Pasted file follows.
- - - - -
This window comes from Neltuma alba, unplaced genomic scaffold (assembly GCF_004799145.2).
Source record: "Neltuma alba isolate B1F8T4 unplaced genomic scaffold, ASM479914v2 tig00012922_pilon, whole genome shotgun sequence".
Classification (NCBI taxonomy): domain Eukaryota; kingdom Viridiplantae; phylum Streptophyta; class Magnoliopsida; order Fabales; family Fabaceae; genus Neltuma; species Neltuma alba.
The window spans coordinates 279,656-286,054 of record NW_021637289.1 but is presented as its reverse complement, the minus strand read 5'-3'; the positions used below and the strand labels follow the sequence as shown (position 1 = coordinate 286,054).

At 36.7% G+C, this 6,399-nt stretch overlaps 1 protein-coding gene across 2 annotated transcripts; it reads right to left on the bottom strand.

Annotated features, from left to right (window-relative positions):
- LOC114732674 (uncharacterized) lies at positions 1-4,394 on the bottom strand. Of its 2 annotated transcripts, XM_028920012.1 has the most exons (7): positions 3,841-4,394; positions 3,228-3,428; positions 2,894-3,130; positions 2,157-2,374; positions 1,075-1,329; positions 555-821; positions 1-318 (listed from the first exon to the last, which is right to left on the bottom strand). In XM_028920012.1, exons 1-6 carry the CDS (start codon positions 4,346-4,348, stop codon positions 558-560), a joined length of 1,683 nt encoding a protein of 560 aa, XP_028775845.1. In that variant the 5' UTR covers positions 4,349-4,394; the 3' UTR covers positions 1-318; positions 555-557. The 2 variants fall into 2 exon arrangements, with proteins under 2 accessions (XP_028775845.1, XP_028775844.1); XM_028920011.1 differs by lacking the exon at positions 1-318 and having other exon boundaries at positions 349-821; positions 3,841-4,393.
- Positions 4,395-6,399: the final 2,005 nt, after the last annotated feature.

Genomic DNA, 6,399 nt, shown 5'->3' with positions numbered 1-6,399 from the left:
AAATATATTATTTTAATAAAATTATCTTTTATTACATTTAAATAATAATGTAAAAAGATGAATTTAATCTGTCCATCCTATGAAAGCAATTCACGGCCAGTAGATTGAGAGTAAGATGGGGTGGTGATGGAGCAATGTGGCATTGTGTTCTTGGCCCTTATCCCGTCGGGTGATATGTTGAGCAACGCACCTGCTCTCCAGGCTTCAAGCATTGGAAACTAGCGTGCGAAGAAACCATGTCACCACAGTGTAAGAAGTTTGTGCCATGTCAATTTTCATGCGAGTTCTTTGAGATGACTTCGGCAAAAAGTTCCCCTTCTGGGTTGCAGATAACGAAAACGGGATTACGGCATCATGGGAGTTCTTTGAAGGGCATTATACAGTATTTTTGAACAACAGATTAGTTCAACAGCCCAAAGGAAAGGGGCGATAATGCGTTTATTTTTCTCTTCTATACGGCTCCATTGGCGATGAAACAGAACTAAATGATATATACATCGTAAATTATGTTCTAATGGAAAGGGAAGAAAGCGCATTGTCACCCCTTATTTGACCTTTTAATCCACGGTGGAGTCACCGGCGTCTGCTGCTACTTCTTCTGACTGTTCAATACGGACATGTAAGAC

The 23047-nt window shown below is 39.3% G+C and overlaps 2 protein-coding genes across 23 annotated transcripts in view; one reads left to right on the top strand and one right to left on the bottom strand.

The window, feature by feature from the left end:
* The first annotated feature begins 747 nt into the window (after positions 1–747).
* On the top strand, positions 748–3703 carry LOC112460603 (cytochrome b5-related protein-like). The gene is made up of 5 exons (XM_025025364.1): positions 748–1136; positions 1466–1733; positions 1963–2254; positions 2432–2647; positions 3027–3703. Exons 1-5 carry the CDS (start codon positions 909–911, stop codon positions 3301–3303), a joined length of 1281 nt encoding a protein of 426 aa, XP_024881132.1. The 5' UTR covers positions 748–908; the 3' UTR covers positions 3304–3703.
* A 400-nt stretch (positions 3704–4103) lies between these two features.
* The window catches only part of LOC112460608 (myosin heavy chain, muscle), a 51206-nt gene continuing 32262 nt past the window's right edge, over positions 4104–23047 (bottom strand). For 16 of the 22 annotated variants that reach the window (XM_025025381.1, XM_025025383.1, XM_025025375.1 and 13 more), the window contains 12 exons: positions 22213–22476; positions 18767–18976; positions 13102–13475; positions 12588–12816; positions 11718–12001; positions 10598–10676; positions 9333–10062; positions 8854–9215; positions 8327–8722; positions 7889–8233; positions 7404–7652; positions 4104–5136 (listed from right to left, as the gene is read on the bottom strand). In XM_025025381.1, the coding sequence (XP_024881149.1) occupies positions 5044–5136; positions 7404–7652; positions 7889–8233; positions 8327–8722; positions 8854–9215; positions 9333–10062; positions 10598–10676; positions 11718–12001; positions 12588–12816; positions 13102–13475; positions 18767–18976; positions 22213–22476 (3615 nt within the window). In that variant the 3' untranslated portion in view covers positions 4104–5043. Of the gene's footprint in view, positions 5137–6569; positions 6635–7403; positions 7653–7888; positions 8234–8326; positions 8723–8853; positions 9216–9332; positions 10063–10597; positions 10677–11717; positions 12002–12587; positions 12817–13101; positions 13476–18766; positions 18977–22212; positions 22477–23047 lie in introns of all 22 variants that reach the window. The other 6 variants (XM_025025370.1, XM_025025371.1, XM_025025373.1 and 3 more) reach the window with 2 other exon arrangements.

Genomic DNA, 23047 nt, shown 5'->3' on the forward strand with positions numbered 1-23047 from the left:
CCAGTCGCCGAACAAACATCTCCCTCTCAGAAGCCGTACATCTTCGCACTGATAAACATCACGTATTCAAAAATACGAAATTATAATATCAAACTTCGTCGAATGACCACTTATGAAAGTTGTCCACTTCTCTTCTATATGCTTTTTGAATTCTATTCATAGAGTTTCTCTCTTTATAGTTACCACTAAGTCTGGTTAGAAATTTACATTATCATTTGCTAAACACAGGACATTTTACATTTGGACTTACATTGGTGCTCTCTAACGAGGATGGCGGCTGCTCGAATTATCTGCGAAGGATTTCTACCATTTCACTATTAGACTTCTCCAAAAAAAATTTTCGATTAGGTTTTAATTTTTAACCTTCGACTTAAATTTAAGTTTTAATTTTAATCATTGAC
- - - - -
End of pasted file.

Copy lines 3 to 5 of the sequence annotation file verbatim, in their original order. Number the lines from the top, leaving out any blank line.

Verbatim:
Classification (NCBI taxonomy): domain Eukaryota; kingdom Viridiplantae; phylum Streptophyta; class Magnoliopsida; order Fabales; family Fabaceae; genus Neltuma; species Neltuma alba.
The window spans coordinates 279,656-286,054 of record NW_021637289.1 but is presented as its reverse complement, the minus strand read 5'-3'; the positions used below and the strand labels follow the sequence as shown (position 1 = coordinate 286,054).

At 36.7% G+C, this 6,399-nt stretch overlaps 1 protein-coding gene across 2 annotated transcripts; it reads right to left on the bottom strand.